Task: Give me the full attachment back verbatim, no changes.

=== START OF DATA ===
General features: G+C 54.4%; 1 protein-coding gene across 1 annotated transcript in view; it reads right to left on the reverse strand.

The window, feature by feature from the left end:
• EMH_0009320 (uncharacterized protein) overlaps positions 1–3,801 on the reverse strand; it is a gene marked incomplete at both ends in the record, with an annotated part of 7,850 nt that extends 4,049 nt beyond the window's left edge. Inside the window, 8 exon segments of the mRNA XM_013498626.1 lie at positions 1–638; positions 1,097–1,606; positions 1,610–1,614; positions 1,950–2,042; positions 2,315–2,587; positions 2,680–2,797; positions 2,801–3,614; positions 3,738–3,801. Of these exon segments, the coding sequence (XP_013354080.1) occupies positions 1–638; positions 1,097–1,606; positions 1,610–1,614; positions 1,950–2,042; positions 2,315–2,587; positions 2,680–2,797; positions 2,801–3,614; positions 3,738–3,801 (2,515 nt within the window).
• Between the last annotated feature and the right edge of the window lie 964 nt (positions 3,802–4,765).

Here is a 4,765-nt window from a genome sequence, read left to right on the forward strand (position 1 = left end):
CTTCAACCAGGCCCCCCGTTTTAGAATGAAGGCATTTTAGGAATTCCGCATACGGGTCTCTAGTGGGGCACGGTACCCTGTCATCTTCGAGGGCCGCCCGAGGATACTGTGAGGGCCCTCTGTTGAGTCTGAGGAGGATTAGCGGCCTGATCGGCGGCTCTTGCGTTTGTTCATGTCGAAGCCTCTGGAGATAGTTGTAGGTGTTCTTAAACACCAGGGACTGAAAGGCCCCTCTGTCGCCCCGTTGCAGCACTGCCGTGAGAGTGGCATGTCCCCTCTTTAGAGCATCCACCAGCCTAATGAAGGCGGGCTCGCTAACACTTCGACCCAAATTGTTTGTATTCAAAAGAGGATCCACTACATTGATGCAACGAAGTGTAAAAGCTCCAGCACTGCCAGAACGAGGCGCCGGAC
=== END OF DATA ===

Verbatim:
General features: G+C 54.4%; 1 protein-coding gene across 1 annotated transcript in view; it reads right to left on the reverse strand.

The window, feature by feature from the left end:
• EMH_0009320 (uncharacterized protein) overlaps positions 1–3,801 on the reverse strand; it is a gene marked incomplete at both ends in the record, with an annotated part of 7,850 nt that extends 4,049 nt beyond the window's left edge. Inside the window, 8 exon segments of the mRNA XM_013498626.1 lie at positions 1–638; positions 1,097–1,606; positions 1,610–1,614; positions 1,950–2,042; positions 2,315–2,587; positions 2,680–2,797; positions 2,801–3,614; positions 3,738–3,801. Of these exon segments, the coding sequence (XP_013354080.1) occupies positions 1–638; positions 1,097–1,606; positions 1,610–1,614; positions 1,950–2,042; positions 2,315–2,587; positions 2,680–2,797; positions 2,801–3,614; positions 3,738–3,801 (2,515 nt within the window).
• Between the last annotated feature and the right edge of the window lie 964 nt (positions 3,802–4,765).

Here is a 4,765-nt window from a genome sequence, read left to right on the forward strand (position 1 = left end):
CTTCAACCAGGCCCCCCGTTTTAGAATGAAGGCATTTTAGGAATTCCGCATACGGGTCTCTAGTGGGGCACGGTACCCTGTCATCTTCGAGGGCCGCCCGAGGATACTGTGAGGGCCCTCTGTTGAGTCTGAGGAGGATTAGCGGCCTGATCGGCGGCTCTTGCGTTTGTTCATGTCGAAGCCTCTGGAGATAGTTGTAGGTGTTCTTAAACACCAGGGACTGAAAGGCCCCTCTGTCGCCCCGTTGCAGCACTGCCGTGAGAGTGGCATGTCCCCTCTTTAGAGCATCCACCAGCCTAATGAAGGCGGGCTCGCTAACACTTCGACCCAAATTGTTTGTATTCAAAAGAGGATCCACTACATTGATGCAACGAAGTGTAAAAGCTCCAGCACTGCCAGAACGAGGCGCCGGAC